At this point in the game, I was traveling by myself, (Ghana's really safe) which landed me in the predicament of sharing a cab ride with these pretty cool Belgian guys I met on the way...."oh darn!" Not only was it nice to have someone to almost choke to death on the dust with (yeah, breathing wasn't much of an option!), but it turns out they were "over-landing" from Belgium! That means they had driven around 11,000 kilometers to get to Ghana, in the sweetest 1970's Toyota land-cruiser rig (complete with cow horns on the radiator). They showed me around the lodge and listened to my 50 million questions about how to drive from Europe to Africa...so far they had driven like 30,000 miles I think, and were headed back up after their stay in Ghana. I had never heard of such a thing! So, to all my family and friends who think I am crazy for moving over here...I say to you, at least I'm not driving around West Africa with a bunch of Europeans lol!
Anyway, since Green Turtle it is pretty isolated, there is literally nothing to do but lay on the beach and boogie-board. Since these are basically my two most favorite things to do in the world, I was in heaven! Forget "dreamland," in Ada, hello Green Turtle! The waves were pretty nice, and the Belgian guys were like, "how do you ride that thing?" which made me think of just one year ago, when Ty was teaching me how to ride in Hawaii... So I had to share the joy of "boogie" with them, after which I had to practically beg for the board back! Thanks Ty Kearns for teaching me 😊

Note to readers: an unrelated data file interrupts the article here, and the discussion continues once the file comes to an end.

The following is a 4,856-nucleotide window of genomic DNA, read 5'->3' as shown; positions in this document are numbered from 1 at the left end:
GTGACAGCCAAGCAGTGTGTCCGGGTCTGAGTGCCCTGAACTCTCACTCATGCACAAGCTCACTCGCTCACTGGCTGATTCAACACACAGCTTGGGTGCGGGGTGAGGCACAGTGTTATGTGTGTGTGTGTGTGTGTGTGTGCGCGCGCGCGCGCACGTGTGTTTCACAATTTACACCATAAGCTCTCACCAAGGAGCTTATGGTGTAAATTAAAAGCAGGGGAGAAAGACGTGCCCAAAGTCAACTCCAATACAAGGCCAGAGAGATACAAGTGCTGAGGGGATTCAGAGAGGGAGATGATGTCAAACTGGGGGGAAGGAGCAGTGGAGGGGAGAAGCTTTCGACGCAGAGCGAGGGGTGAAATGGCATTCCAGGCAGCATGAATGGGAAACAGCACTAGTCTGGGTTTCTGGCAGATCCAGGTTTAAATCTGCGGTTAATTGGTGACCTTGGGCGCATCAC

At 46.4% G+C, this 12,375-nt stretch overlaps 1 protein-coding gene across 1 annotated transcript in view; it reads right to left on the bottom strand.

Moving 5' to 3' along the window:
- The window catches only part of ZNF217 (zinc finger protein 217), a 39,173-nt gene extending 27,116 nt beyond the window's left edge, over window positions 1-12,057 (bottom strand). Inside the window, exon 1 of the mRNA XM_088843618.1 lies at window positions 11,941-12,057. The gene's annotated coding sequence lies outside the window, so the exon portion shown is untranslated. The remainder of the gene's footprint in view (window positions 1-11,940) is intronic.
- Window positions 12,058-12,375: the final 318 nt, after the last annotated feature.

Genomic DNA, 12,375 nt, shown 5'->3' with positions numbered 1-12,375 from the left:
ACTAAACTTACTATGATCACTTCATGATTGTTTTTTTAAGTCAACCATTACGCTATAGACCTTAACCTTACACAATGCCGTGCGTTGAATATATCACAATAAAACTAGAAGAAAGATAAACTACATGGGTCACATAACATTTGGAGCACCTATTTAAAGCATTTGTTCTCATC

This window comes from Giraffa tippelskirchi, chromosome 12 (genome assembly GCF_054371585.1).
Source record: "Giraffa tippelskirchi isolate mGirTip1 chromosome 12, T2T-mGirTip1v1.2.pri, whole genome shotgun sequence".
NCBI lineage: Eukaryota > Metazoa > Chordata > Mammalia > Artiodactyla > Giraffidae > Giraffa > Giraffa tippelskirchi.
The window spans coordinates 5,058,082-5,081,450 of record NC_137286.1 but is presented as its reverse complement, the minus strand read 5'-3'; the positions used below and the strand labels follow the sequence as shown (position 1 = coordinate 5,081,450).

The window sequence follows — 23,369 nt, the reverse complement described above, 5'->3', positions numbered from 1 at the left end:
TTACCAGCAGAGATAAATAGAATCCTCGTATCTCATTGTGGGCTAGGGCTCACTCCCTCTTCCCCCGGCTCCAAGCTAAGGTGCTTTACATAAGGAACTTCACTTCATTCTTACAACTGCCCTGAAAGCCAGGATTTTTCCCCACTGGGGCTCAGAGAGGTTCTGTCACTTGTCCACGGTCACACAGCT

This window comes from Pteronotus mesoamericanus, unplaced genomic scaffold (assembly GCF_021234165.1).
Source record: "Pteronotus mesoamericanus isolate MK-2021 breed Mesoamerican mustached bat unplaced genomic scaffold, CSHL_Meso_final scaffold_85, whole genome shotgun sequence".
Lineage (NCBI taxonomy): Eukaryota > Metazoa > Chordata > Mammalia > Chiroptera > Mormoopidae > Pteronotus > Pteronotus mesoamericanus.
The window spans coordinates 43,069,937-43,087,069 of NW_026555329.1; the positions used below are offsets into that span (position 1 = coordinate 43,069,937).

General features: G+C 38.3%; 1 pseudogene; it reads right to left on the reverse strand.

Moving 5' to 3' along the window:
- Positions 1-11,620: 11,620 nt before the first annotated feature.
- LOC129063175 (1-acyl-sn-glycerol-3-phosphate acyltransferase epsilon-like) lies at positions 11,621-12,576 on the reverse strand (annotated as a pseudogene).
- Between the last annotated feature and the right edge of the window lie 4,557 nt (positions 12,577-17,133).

I ended up spending my New Years there, having cocktails called, "Why Not"s and attending the biggest beach bonfire you could imagine. It was pretty funny because the owner was going to light the bonfire off right at midnight...but true to Ghanaian fashion, it wasn't able to be lit until about 15 minutes later... A fact that was not lost on all the Dutch, German, French, Belgian, English, and American folks attending the bonfire, including myself. No matter what language we spoke, I'm pretty sure we all thought it was quite hilarious that even New Years starts late in Ghana!!
After Green Turtle, I made my way to a cool little berg called Busua. Long known as a backpackers heaven, this beach-front village was an exciting place to be during the new years celebrations. You see, the entire town and a lot of in-landers all congregate on the beach for about three days and just get wiiiiiiiiiild. I mean people were rolling around in the sand, swimming, laughing, bbq-ing, drinking, DANCING, etc, etc. I was a little bit zen'd out from being at green turtle, so I mostly sat on the sidelines and watched the ruckus. However, I WAS a lone oburoni woman traveler, which only can mean I didn't remain alone for long. Instead, I made quite a few Ghanaian friends who were just too curious to not stop as they were passing by my post on the sidelines. Everyone was so....jubilant...and kind, and welcoming. Good times!
After Busua, I headed back to campus in Accra where I have been just hanging out with my friends, waiting both for school to start and for the influx of "new" oburonis, fresh from the states. So far, they all seem really young and it's funny because they're so fresh and don't have a clue about Africa...it's all kind of cute to watch. I am rapidly realizing how much I have learned about this place, by watching them get acquainted! More on that later....
Time to go finish registering and getting ready for class tomorrow.... real quickly...classes this semester are:
Intro to International Politics
Strategies of Development in Africa
Methods of Political Research
Animal and Plant Ecology
and the Ghanaian Cultural Class (we all have to take for my program).
Will chat more later about school....love you, miss you,